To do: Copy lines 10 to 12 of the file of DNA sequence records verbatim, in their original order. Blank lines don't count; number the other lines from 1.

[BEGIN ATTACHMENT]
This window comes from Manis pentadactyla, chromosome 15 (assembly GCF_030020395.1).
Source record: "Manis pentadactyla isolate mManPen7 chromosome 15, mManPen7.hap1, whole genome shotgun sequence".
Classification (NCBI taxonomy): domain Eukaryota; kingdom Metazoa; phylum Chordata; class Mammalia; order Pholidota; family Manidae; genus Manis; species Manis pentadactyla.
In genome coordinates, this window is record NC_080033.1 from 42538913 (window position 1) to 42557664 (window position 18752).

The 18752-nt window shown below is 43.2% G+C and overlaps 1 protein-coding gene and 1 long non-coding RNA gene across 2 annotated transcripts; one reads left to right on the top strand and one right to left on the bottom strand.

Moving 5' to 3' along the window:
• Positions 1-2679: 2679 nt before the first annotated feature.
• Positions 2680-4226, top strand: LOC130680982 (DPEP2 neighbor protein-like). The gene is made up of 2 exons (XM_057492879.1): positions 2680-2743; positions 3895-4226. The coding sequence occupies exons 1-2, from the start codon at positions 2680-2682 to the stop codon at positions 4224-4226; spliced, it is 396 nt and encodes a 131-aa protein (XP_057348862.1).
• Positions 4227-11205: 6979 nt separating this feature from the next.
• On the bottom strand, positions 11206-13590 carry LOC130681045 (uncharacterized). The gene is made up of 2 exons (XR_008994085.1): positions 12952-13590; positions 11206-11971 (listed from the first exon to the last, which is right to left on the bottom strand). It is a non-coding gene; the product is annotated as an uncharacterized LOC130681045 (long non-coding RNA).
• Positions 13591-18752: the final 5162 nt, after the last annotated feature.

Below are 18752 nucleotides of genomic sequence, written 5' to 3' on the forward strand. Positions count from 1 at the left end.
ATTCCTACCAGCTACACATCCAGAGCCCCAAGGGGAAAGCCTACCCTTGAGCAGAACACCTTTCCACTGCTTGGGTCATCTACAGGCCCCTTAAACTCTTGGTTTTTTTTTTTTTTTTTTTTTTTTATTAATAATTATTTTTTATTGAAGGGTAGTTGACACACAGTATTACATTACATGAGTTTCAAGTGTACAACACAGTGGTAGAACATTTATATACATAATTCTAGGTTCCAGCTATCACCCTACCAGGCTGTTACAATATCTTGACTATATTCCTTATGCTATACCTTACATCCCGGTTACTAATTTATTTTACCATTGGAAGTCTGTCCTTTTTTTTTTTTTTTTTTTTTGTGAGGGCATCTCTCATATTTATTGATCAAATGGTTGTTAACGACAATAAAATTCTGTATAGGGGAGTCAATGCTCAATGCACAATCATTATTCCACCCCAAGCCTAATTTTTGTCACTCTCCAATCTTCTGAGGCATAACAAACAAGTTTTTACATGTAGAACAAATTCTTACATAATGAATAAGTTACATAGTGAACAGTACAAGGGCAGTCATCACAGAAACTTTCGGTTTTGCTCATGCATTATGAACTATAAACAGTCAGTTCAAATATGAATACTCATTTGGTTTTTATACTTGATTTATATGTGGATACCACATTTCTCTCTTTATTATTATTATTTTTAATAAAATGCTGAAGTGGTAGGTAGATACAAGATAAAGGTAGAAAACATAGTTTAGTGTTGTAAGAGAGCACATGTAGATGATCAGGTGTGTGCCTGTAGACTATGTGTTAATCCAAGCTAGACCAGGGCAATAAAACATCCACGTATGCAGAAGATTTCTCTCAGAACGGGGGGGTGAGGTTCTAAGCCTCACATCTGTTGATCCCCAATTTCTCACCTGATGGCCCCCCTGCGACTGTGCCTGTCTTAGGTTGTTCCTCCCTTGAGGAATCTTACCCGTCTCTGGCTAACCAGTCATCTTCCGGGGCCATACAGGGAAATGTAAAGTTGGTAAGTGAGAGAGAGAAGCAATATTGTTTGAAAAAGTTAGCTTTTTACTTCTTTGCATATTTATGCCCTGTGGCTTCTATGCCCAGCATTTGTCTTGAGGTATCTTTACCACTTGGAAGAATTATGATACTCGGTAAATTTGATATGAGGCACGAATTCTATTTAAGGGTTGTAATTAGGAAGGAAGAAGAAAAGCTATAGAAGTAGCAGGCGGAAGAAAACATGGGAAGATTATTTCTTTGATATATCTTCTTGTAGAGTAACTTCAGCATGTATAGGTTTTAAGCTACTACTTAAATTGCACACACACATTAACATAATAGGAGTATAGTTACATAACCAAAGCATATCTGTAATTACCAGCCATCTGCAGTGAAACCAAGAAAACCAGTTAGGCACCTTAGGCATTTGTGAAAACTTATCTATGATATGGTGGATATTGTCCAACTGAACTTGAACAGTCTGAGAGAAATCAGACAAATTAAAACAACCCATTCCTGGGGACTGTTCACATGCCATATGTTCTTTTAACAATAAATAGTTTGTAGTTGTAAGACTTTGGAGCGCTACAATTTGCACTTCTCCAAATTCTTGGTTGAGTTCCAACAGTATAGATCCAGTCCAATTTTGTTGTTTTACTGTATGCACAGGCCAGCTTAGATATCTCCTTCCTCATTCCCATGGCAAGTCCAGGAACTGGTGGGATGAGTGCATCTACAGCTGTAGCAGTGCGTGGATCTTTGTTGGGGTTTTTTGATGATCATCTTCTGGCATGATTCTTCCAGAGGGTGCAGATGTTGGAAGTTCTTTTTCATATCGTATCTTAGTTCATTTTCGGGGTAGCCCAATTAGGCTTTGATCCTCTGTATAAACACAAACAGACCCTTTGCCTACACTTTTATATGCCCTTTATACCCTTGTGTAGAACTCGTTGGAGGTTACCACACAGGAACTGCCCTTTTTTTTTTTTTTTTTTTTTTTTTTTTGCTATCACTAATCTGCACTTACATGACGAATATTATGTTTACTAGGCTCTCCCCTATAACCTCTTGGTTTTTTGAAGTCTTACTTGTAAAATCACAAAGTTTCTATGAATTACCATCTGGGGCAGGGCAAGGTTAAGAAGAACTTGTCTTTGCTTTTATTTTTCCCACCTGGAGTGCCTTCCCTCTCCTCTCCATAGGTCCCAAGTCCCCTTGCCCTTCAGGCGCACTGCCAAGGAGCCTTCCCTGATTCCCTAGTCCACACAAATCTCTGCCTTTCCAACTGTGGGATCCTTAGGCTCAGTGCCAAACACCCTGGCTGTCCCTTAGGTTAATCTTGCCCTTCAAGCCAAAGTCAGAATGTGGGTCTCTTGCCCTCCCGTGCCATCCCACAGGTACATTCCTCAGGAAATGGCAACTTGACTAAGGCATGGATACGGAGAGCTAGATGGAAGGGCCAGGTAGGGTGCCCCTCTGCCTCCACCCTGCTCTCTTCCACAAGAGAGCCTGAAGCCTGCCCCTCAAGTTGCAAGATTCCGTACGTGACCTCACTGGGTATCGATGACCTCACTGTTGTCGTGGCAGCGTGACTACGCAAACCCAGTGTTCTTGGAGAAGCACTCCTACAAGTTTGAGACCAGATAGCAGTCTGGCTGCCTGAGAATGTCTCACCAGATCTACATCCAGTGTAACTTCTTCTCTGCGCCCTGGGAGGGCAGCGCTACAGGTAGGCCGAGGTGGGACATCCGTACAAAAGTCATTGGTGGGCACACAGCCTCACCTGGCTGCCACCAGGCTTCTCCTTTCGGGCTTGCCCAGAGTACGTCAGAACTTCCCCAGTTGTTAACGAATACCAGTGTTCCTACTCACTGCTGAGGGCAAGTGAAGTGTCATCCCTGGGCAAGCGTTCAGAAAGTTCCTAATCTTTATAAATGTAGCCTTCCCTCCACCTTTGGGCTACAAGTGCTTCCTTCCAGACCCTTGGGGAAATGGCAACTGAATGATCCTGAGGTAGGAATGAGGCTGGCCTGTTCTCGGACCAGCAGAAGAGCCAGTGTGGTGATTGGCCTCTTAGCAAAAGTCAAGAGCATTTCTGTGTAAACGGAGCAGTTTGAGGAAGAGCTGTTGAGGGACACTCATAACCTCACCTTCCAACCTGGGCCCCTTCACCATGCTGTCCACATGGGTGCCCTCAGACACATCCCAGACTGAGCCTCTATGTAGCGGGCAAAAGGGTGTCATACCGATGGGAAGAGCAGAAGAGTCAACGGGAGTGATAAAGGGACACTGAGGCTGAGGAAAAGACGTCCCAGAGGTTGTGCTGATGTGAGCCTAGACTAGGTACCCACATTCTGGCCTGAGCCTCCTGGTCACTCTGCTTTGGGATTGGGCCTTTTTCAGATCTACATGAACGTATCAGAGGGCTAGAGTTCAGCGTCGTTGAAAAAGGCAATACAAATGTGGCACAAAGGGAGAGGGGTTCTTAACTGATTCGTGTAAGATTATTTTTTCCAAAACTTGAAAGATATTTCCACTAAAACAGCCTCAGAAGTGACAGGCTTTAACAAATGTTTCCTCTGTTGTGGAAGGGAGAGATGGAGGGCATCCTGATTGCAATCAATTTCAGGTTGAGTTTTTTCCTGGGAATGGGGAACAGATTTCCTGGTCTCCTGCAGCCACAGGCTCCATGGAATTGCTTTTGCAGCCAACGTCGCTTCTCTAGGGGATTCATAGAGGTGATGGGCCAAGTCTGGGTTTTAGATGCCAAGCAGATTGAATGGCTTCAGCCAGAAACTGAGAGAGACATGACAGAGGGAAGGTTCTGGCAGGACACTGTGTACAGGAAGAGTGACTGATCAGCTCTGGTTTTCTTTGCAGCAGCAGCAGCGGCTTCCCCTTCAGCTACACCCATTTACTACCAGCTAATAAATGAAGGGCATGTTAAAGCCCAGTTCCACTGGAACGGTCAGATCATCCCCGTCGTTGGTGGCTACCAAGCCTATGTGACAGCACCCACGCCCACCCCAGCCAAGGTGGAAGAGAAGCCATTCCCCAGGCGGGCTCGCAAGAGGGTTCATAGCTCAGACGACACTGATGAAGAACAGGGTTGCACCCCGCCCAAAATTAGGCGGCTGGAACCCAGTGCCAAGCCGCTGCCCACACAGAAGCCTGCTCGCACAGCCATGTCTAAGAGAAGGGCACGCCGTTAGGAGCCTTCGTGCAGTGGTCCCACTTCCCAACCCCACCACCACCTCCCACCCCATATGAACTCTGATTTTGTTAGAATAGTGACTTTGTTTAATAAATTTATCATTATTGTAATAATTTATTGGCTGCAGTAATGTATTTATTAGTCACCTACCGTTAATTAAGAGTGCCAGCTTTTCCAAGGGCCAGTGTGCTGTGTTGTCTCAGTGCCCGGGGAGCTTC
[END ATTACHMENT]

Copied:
• On the bottom strand, positions 11206-13590 carry LOC130681045 (uncharacterized). The gene is made up of 2 exons (XR_008994085.1): positions 12952-13590; positions 11206-11971 (listed from the first exon to the last, which is right to left on the bottom strand). It is a non-coding gene; the product is annotated as an uncharacterized LOC130681045 (long non-coding RNA).
• Positions 13591-18752: the final 5162 nt, after the last annotated feature.

Below are 18752 nucleotides of genomic sequence, written 5' to 3' on the forward strand. Positions count from 1 at the left end.